This topic is for the sharing of what you use to prevent, control, or terminate pests in the hives. Please include how long you have used the method and the results. If possible include your own photos.
Pest: Wax Moth
The Wax Moth Trap has been circulated around the internet for years and as a result it is impossble to credit one individual.
I live in the North Carolina, USA and we have 2 types of Wax Moths: the ‘Greater’ and the 'Lesser" and as their names state one is larger, about 1 inch long and mottled grey and the other is about 1/2 inch long and silvery in color.
I first used this method 6 years ago after losing a hive to the moths the previous year. It is devastating to your colonies and personally heartbreakening. They seem to come in cycles. After setting up the traps 6 years ago I saw very few. But yesterday while inspecting my weakest hive I smashed 1 Greater and 2 Lesser inside the top cover. The hive is a small swarm that at one point lost their queen. She was there 2 weeks ago but gone yesterday. The opportunist moths had moved in quick! I wish I had taken pictures to share before I smashed them.
Normal healthy hives are fully capable of ejecting the moth larvae but weakened hives such as small swarms, queenless, and stress from other pests are prime targets for the moth. Very old comb in a hive is exactly what the Wax Moths like to lay their eggs in. So an initial prevention is to rotate out your old dark comb to give your bees space to create new clean comb.
Prevention by termination is the best approach to preventing wax moth damage.
Wax Moth Trap:
Materials and ingredients:
One 2 litre plastic drink bottle
exacto knife & scissors
string or cord to hang the trap from
1 Banana peel
1 cup sugar
1 cup White Vinegar
Cut a 30 mm diameter hole in the side of the bottle just below the rounded shoulder. The bottom of a prescription bottle was perfect to trace the circle. I used black marker only so the opening would show up in the photos. Cut an X in the circle with an exacto knife and finish cutting the hole with scissors.
Push the banana peel into the bottle. Add the suger followed by the vinegar. Gently swirl the bottle to mix ingredients. Top it all off with enough water to reach 1 inch beneath the hole.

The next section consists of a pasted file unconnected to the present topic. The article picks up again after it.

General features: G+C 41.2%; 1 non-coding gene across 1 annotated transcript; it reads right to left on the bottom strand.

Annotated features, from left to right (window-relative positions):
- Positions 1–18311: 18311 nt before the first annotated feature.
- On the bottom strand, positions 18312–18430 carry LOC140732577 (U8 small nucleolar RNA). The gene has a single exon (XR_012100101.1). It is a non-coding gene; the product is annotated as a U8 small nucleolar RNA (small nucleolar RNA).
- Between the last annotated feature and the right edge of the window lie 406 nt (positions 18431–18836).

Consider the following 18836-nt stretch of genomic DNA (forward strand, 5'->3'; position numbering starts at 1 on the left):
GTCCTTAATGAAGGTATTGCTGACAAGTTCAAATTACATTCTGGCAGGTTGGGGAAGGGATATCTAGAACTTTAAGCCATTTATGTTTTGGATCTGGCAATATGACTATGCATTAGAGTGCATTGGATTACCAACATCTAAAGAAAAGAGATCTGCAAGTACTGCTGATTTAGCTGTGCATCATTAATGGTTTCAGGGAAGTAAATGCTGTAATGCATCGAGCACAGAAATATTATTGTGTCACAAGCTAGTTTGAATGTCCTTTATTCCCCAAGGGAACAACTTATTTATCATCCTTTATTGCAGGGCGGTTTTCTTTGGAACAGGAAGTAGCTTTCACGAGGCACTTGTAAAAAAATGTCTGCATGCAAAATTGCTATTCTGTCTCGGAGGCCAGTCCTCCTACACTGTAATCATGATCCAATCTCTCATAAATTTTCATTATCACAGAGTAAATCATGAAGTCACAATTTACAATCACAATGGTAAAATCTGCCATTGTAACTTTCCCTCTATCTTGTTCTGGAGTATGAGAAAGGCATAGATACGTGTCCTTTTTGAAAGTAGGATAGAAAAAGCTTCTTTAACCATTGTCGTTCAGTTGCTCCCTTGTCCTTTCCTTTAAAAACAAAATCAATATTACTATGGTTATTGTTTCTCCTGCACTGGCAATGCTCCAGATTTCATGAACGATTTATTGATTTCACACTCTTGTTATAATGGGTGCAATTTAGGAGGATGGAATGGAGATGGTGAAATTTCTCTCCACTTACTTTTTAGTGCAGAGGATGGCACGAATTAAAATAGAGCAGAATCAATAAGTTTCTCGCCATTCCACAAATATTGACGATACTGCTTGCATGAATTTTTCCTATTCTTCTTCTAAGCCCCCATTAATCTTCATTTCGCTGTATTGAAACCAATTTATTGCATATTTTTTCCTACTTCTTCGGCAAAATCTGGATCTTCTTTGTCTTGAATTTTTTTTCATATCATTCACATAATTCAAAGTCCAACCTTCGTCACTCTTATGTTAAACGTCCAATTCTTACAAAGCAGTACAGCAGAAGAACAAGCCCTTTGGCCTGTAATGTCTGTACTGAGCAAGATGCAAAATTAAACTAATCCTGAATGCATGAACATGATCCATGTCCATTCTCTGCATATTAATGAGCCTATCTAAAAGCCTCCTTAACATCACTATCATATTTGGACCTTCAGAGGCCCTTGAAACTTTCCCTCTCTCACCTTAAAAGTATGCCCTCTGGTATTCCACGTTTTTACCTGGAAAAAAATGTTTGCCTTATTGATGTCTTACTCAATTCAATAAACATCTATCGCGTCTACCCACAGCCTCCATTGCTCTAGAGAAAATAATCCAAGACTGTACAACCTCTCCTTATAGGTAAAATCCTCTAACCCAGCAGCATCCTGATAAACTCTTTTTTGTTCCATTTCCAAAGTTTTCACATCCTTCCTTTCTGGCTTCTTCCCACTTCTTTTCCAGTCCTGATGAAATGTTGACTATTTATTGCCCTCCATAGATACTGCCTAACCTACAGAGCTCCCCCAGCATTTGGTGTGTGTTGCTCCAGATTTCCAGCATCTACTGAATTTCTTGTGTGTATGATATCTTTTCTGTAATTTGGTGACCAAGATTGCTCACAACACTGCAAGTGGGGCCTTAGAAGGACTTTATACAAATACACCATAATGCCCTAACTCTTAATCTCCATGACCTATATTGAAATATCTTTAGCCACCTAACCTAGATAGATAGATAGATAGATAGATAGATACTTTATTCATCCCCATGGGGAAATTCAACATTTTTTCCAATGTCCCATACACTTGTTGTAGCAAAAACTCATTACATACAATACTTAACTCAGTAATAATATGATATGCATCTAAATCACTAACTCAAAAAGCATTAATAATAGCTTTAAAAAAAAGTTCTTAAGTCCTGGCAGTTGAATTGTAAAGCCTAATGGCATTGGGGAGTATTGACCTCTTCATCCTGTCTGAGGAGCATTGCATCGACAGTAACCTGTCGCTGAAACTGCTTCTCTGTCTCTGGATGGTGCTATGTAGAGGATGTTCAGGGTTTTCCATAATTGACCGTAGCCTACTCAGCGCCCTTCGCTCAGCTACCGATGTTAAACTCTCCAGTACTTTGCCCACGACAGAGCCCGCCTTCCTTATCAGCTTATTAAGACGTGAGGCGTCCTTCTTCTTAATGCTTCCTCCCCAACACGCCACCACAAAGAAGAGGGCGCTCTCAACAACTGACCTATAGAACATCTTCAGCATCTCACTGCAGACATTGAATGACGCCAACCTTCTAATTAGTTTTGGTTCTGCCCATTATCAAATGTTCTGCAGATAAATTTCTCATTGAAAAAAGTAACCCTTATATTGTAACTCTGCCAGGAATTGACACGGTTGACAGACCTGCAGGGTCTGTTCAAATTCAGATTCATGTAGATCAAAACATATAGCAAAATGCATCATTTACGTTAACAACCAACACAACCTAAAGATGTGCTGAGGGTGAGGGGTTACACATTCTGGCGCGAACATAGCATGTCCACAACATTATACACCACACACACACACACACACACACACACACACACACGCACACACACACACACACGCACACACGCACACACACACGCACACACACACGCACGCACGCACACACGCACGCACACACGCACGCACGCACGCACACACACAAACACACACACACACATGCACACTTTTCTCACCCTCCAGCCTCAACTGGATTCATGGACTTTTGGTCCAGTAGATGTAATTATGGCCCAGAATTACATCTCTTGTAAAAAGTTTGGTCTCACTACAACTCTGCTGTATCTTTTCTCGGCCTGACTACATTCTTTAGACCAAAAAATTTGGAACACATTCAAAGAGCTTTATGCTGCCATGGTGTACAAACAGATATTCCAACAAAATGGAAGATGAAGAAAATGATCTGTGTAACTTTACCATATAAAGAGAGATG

Set aside the Wax Moth Trap for a few days to let it ferment. I notice after about 3 days in a hot garage the mixture smells ripe and is ready.
To use the trap- Tie a loop of sturdy twine around the neck near the cap. Hang the trap near your hives on a tree branch or use a garden sheperd’s hook plant hanger.
Is wax moth a problem where you are?
I keep bees in the UK and it is a problem only in hives that are already weakened by something else. Stored brood frames are target too.
I lived in the southern United States and every hive pest flourishes here. Many beekeepers hesitate using chemicals and look for other solutions. I had baited an empty hive with older drawn comb and a rag-tag little swarm moved in. I was thrilled at first but they were so few in numbers they did not draw new comb. My other hives are growing so quick I am having a hard time making supers to keep up with them.
There are a variety of ant deterrents that beekeepers may choose to use.
I tried moats, cinnamon till my front yard smelled like a bakery, Vaseline on the stand legs, vegetable oil in coffee cans etc. None of it worked, ever, to keep ants away.
So I invented my own solution and yes it includes ant killer. I cut #8 hardware cloth into a circle that fits on top of a mason jar. I put a plastic Terro Liquid Ant Bait in the mason jar with the bait opening against the bottom of the jar. Put the hardware cloth on and the metal canning ring to hold it on tight. I place the mason jar next to the stand leg the ants are climbing up on. Mission accomplished, no more ants.
I also tip the opening of the jar up a little bit to ensure the liquid does not run out. I use a brick to pin the jar to keep it from rolling.
What other ideas do you have for keeping ants out of your hives?
This is a great topic Gayle.
Pest control is such an important subject for bees these days. We have used sifted powered sugar for mite control with success on my father’s hives. An interesting paper on the practice; http://scientificbeekeeping.com/powdered-sugar-dusting-sweet-and-safe-but-does-it-really-work-part-1/
We are fortunate in Northern California to not have an enormous SHB problem. San Francisco seems to be very protected so I don’t anticipate at this time having to take drastic measures.
I am considering the Country Rubes Bottom Board for basic SHB protection.
Has anyone tried using Diatomaceous earth with bees? It will kill quite a few pest insects naturally but I have no idea if it would harm bees. If it’s safe for bees I wonder how it would do with common hive pests. I know it is particularly good for ants, and many say it’s a great way to get rid of bed bugs.
No don’t use it.
It will kill your bees.
good to know, thanks
Little Creek Bee Ranch’s Beetle trap works great for ants and earwigs. I’m not able to comment about beetles, because I don’t have them.
I use this trap inside and outside the hive with vegetable oil and honey.
Please note: This trap has a lid, it is only off for picture taking
Little Creek Bee Ranch Beetle trap - https://youtu.be/a-TM1oII3-w
Thank you very much for the information. I will do this. craig
@semaphore I have the same set up. Simple and never had an ant on the hive. Good chunky tuna too!